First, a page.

- Draw special joints along the boundary of the frames, constrain them to the joints of the frame objects, then connect the shells to these special joints.
- Use insertion points to offset the frames from the shells.
Loading and output
What is the difference between the load assignments Uniform (Shell) and Uniform to Frame (Shell)?
Answer: The difference between these two options is as follows:
- Uniform (Shell) – uniform loading is applied directly to a shell object, then loading transfers to the structure through shell joints which coincide with structural members.
- Uniform to Frame (Shell) – uniform loading is applied directly to the frame objects specified along the edges of a shell. Load distribution may be one way or two way. Distribution of loading may be reviewed through Display > Show Load Assigns > Area.
How can I post-process the bridge-diaphragm area-object output to obtain meaningful design forces?
Answer: Diaphragm design forces may be obtained from the joint forces within the shell objects used to model the bridge diaphragms. Through post-processing, joint forces may be transformed into bridge response at the location of interest. Since this basically summarizes the process for generating section-cut forces, it may be more productive to obtain design forces through section cuts.
For unsymmetrical layering, how are membrane and plate behaviors coupled?
Extended Question: The CSI Analysis Reference Manual states that "unless the layering is fully symmetrical in the thickness direction, membrane and plate behavior will be coupled." If the element is defined such that planes remain plane in the thickness direction, then even for a symmetric definition of membrane layers, would not the layers contribute to the out-of-plane bending stiffness and demonstrate stresses with plate behavior?
Answer: This is correct that the membrane layers contribute to bending stiffness. The statement here concerns whether or not transverse loading generates membrane forces and deformation, and likewise, whether or not in-plane loading generates bending behavior. As stated, in-plane deflection will not produce plate bending when a layered shell is symmetric through its thickness.
This coupling effect could be demonstrated by applying a uniform temperature load to the shell object. For symmetrical layering, the temperature load will cause only in-plane deformations. For nonsymmetrical layering, out-of-plane deformations will be generated. As illustrated in the following Wikipedia article, this is similar to bimetallic strip behavior.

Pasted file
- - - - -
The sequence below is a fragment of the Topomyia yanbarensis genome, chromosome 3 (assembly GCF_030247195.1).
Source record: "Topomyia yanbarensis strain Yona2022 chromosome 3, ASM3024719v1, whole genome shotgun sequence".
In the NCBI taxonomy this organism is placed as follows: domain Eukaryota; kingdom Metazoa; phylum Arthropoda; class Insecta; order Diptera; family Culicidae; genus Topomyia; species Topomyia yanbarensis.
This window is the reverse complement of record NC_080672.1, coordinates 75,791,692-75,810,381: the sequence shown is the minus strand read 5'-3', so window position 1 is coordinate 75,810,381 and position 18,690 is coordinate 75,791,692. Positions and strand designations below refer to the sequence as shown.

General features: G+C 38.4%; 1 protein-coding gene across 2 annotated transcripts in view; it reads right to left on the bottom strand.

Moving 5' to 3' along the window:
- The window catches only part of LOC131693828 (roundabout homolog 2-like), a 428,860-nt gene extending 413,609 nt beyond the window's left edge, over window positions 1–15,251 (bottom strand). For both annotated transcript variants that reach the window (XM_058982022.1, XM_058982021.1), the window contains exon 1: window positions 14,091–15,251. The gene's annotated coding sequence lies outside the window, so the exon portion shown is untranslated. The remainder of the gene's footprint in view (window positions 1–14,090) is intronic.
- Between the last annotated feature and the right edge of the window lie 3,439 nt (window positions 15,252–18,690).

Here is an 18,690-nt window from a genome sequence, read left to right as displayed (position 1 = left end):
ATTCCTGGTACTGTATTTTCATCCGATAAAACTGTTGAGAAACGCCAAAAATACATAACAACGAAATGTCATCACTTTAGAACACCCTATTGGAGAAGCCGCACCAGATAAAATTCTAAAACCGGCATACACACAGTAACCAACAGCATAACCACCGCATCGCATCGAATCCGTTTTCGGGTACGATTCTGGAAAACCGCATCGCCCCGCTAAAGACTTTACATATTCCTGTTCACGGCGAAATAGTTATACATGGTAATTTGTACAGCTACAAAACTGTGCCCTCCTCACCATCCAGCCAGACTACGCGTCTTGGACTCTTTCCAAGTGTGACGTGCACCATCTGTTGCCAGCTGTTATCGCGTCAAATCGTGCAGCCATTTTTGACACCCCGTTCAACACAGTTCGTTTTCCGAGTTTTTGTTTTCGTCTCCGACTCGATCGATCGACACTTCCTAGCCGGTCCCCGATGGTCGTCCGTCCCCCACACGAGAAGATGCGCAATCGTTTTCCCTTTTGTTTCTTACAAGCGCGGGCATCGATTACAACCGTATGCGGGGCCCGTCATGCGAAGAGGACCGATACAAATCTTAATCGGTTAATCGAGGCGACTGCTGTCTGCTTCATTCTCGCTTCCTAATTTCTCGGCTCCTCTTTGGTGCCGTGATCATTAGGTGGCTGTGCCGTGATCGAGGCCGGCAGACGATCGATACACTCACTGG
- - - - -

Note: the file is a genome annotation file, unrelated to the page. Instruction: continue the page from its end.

How does material orientation relate to object orientation?
Extended Question: How is material orientation and S11, S22, and S12 orientation defined for shell objects? Are the 1, 2, and 3 directions the same as the local axes of the shell? A material angle of 90 degrees is used for longitudinal bar elements in the Nonlinear Shear Wall Watch & Learn video, then nonlinearity is defined in the S11 direction, which is the horizontal direction for the element. Is this correct that the software rotates the local axis, for that layer, by 90 degrees relative to the element local axis? Would it have the same effect to have the material at zero degrees, but define the nonlinearity in the S22 direction? On the other hand, if the angle simply refers to material orientation, should not the nonlinearity be defined in the S22 direction, which is the nonlinear direction?
Answer: As shown in Figure 1, the material orientation of a given layer is defined relative to the local coordinate system. Material angle is measured counterclockwise from local member orientation. Using a 90° material angle with nonlinearity along S11 has the same effect as using a 0° material angle with nonlinearity along S22.
For such uniaxial materials as rebar, where behavior is only defined in the material 1 direction, a 90° material angle with nonlinearity along S11 must be specified. For fiber-wrapped composites, it may be best to specify material behavior along another angle, perhaps at 45° from the member local axes.
Please note that while material properties are specified in material coordinates, loading and output forces and stresses will always be input and reported in terms of member local axes.
Figure 1 - Shell-section material angle
Figure 2 - Shell-section layer definition